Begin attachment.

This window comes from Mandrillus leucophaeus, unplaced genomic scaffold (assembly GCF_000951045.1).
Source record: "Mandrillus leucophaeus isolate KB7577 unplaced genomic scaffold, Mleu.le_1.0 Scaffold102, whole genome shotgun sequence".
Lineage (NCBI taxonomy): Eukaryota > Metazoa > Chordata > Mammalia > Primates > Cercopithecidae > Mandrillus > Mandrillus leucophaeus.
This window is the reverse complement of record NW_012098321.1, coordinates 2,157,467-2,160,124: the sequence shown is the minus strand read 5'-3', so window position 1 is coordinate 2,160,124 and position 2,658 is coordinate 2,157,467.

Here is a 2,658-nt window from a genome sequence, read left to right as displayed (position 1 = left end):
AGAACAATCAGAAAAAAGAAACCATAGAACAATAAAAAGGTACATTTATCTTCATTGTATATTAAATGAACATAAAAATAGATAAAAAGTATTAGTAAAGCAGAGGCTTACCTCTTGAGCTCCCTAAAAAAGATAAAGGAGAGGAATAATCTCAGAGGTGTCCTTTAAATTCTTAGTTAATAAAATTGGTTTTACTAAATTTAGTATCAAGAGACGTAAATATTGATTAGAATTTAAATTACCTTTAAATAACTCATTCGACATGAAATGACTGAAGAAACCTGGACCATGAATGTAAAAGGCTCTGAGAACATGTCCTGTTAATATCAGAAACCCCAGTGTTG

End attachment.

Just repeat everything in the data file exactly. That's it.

This window comes from Mandrillus leucophaeus, unplaced genomic scaffold (assembly GCF_000951045.1).
Source record: "Mandrillus leucophaeus isolate KB7577 unplaced genomic scaffold, Mleu.le_1.0 Scaffold102, whole genome shotgun sequence".
Lineage (NCBI taxonomy): Eukaryota > Metazoa > Chordata > Mammalia > Primates > Cercopithecidae > Mandrillus > Mandrillus leucophaeus.
This window is the reverse complement of record NW_012098321.1, coordinates 2,157,467-2,160,124: the sequence shown is the minus strand read 5'-3', so window position 1 is coordinate 2,160,124 and position 2,658 is coordinate 2,157,467.

Here is a 2,658-nt window from a genome sequence, read left to right as displayed (position 1 = left end):
AGAACAATCAGAAAAAAGAAACCATAGAACAATAAAAAGGTACATTTATCTTCATTGTATATTAAATGAACATAAAAATAGATAAAAAGTATTAGTAAAGCAGAGGCTTACCTCTTGAGCTCCCTAAAAAAGATAAAGGAGAGGAATAATCTCAGAGGTGTCCTTTAAATTCTTAGTTAATAAAATTGGTTTTACTAAATTTAGTATCAAGAGACGTAAATATTGATTAGAATTTAAATTACCTTTAAATAACTCATTCGACATGAAATGACTGAAGAAACCTGGACCATGAATGTAAAAGGCTCTGAGAACATGTCCTGTTAATATCAGAAACCCCAGTGTTG